Creating JPEG's Making an image as small as poss

  darkjedimistress 09:41 09 May 2003

Hi there. I want to scan a couple of photos and turn them into JPEG's, I want the photos to be of a reasonable quality but I am limited to only 50kb per picture so I am wondering what the tips are when scanning etc so get a picture file size down while trying to maintain a decent quality of image. I presume changing the number of colours would be a good starting point but does anyone have any GREAT tips for helping out with this?

  Gongoozler 10:06 09 May 2003

Hi darkjedimistress. The first consideration when scanning the pictures is what you want the pictures to be used for. The number of colours doesn't have much effect on the file size, but the number of pixels does. If you have graphics processing that gives you control of the jpeg compression factor, this will enable you to get smaller files even with a relatively large number of pixels, but even basic software such as Irfanview enables you to resample to a smaller number of pixels. If the scanned photo is to be viewed on a computer monitor, match the resolution to the monitor, i.e. if the monitor resolution is 1024 x 768 pixels, then there is no point in going higher than this, and 1024 pixels from a 6 inch photo is only 170pixels per inch. If the photo is to be printed at 6 inches x 4 inches, then the same resolution will also be enough, and equates to nearly 1Mp from a digital camera.

  DieSse 13:45 09 May 2003

The are two aspects to "size" for pictures. One is the size of the picture in terms of the number of pixels it contains, and the number of colours. How you affect this, as is described above, depends on what you want to do with the picture. For displaying on a screen only, a pixel density of above 100 dots per inch is virtually wasted. A 17" screen at 1024x768 has approximately this dot density - thus a picture scanned at 100 dpi would appear on the screen at around it's actual size. For prinitng, around 300 dpi for scanning is likely to produce a better finished result.

A 6x4 picture scanned at 100 dpi will contain 240K pixels if scanned in black and white - in 16 bit colour, 3.84Mb. An A4 picture scanned in 16-bit colour at 300dpi will produce a file of over 100Mb (all figures approximate).

That produces the starting point. To get the file size down - you need to compress the picture - the standard compression is jpeg - this is used all over the web and for email, and in most digital cameras. Now the amount of compression when coverting a file to jpeg is variable - you can set it yourself in the program. The more compression, the smaller the file (NOT the image) and the poorer the quality. The fairly standard settings chosen in most programs, unless you change it, reduces a file to around 10 to 20% of it's original size, with no big loss of quality. for a 6x4 picture sacnned at 100dpi this would reduce to about the size you want.

Most photo handling programs have options to convert, or save, in jpeg format - and you can get at the options to try different compression ratios. You can experiment to see the resulting quality and file size very easily.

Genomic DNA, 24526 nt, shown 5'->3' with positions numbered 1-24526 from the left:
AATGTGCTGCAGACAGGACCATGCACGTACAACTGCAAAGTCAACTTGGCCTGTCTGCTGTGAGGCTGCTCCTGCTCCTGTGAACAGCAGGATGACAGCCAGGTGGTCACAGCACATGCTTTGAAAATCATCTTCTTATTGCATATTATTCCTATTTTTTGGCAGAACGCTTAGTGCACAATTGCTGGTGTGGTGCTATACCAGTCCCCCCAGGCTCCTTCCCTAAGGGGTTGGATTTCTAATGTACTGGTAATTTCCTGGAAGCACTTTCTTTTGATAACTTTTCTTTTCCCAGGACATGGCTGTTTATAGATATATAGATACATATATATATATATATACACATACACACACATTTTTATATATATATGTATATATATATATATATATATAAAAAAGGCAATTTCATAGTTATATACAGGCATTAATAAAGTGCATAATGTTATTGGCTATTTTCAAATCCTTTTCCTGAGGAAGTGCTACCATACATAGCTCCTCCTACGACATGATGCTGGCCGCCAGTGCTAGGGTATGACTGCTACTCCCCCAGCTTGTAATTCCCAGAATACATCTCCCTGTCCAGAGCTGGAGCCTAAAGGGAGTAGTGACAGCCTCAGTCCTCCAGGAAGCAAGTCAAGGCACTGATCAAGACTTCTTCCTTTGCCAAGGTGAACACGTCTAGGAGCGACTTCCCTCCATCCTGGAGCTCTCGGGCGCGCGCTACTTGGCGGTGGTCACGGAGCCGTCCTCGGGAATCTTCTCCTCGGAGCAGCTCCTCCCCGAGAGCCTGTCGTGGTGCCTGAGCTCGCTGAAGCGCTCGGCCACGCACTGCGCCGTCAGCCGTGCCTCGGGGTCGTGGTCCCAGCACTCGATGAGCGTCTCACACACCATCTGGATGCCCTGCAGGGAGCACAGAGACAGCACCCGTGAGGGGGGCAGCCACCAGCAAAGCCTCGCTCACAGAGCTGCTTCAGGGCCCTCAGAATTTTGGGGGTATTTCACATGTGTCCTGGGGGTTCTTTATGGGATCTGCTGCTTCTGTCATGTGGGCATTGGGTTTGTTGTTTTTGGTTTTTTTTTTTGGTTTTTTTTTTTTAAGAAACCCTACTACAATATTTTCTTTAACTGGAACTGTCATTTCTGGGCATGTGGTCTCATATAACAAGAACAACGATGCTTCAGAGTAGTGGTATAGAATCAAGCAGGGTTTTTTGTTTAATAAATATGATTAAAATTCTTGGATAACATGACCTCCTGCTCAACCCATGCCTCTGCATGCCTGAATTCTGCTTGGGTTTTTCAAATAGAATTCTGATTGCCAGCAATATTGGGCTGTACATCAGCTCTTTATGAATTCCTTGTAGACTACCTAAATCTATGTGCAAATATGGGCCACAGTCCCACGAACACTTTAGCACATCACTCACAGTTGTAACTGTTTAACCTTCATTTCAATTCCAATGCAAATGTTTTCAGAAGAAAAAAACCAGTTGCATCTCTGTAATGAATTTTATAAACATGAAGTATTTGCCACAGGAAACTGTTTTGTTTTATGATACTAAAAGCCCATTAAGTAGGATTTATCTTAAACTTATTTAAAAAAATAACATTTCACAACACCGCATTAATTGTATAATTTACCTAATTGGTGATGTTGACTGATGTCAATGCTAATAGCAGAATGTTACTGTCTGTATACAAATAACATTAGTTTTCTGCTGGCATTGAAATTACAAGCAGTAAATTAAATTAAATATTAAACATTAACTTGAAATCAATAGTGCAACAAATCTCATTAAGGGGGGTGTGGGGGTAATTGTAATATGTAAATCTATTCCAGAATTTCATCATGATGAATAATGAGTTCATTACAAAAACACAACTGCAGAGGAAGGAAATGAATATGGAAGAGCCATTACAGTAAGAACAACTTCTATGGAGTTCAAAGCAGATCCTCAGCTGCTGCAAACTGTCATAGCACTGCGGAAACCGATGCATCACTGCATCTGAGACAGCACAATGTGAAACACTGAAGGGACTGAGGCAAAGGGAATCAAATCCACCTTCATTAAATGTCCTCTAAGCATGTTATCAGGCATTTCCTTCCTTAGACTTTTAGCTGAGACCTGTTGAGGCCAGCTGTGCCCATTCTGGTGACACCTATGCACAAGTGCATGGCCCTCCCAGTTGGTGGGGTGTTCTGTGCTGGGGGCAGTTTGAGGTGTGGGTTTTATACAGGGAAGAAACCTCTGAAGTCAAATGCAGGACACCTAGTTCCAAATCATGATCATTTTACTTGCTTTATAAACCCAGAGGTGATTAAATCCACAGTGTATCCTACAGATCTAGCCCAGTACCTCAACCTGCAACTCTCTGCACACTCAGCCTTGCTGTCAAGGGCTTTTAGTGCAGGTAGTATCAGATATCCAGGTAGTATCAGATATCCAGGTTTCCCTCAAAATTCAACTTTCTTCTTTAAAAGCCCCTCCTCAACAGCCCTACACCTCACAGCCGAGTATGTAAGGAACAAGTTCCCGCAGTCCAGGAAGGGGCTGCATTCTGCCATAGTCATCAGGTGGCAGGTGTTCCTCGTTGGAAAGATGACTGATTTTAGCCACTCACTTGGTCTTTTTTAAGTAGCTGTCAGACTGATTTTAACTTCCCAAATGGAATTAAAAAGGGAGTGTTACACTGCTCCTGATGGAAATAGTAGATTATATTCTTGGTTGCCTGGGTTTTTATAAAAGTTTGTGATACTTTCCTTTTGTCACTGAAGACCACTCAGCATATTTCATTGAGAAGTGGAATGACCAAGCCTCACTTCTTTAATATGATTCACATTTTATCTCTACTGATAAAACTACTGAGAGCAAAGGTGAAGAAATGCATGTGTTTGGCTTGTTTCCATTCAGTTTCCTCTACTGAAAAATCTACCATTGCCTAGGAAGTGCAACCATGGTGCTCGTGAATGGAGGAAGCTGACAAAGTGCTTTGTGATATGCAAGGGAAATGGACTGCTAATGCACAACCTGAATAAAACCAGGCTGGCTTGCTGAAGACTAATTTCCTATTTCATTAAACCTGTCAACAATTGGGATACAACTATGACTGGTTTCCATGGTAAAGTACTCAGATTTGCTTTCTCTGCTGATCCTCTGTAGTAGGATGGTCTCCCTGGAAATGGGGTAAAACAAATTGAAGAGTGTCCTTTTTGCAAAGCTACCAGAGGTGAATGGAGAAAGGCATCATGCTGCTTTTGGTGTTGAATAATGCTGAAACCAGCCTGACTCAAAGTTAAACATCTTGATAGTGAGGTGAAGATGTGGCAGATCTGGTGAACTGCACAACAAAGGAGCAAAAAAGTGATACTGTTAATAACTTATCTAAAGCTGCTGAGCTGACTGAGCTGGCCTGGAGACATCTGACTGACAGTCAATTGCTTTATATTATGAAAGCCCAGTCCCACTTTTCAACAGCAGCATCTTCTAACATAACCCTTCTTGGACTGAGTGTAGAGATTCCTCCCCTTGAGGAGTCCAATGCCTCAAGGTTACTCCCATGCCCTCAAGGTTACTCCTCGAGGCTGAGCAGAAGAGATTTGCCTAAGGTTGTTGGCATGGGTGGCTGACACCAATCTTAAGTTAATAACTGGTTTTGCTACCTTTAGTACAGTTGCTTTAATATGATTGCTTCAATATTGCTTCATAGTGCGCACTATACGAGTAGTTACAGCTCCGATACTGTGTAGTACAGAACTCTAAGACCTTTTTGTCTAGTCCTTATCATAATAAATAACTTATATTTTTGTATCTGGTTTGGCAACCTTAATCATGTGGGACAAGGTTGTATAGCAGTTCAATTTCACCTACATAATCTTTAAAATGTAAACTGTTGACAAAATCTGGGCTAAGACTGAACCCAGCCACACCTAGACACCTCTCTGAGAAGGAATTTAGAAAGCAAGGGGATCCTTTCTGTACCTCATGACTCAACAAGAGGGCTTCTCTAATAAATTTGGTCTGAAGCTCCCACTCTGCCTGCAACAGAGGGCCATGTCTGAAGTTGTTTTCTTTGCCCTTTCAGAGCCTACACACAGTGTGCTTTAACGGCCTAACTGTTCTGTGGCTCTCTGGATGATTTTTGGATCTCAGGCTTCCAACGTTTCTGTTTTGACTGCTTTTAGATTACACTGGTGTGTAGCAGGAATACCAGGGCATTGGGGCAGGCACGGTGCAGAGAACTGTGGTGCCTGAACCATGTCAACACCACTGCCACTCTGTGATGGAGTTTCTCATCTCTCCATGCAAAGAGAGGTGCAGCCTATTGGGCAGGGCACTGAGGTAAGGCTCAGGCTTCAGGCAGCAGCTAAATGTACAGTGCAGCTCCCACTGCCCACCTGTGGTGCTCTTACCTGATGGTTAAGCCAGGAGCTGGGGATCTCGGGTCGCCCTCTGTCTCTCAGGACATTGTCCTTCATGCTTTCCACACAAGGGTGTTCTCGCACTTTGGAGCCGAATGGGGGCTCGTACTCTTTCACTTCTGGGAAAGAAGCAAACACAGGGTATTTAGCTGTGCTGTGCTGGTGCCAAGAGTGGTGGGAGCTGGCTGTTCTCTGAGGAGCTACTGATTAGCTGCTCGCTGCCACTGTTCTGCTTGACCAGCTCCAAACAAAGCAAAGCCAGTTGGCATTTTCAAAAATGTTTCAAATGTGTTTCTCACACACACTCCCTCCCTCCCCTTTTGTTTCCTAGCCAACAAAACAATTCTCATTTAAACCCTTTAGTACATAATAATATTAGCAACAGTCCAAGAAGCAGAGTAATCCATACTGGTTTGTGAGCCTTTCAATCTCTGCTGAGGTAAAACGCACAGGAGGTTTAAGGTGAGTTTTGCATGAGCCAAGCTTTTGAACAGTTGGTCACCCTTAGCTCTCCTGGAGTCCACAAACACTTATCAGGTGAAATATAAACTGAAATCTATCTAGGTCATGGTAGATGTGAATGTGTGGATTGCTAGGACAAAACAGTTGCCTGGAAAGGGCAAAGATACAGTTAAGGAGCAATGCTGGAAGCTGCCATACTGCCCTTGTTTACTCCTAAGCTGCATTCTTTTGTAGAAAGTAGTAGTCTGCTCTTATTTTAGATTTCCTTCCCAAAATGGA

But - to re-iterate, it all depends on the size of your oringinal, and what the end use of the picture is to be.

  DieSse 13:58 09 May 2003

I should have added, how you go about all this also depends on what version of Windows you have, what scanning software you use, and what phot-manipulation software you hae. Scanning and sending to eamil is particularly easy in Win XP, for instance.

  Pesala 14:02 09 May 2003

Photos usually compress well with little loss of quality. See this earlier thread for some sample images at different compression ratios: click here

  brittas 14:30 09 May 2003

I happened to have the same probs the other day so experimented with hp scanning software and photoshop. Scanned at best quality in hp and saved as jpeg THEN opened in photoshop and saved in jpeg but in medium size (no 4 on the scale that it shows you) which halves the size but keeps the quality. I tested by opening before and after in acdsee 32 viewer ( you can use what windows defaults to ) and both looked the same but with the finished article being half size !!!
sorry it sounds long winded !!!

  darkjedimistress 14:48 09 May 2003

Windows ME, using a standard flatbed UMAX scanner that allows me to choose DPI to whatever I wish it and am formatting images using Paintshop Pro 7. I am only wanting to view the images on the screen and they are not for printing, I just want to create an image on screen about 3 inches by 4 inches at most and for it to be as clear as possible. Thanks for the help so far, I'll have to try a few of the tips at home this evening.

  Gongoozler 15:28 09 May 2003

Hi darkjedimistress. 4 inches on a 17 inch monitor screen with 1024 pixels is only about 300 pixels. If you are scanning a 6 inch wide photo, you will only need 50dpi. This should give a very small file size when saved as jpeg. If you have the option to select the compression factor you can experiment to see how far you can go before you can see the degradation.

  woodchip 15:54 09 May 2003

If you are wanting to send these images over the net 50KB will be OK. But you are not going to get anything like quality at that size unless the picture is very small even in jpeg, This also depends on the subject matter ie is there a lot of detail in the image. My own from Digital camera are from about 80kb to 125kb A4 at medium resolution

  darkjedimistress 09:26 12 May 2003

Excellent as always. Thanks everyone, I got the image I wanted, quality was great. Hope this query helped others to!

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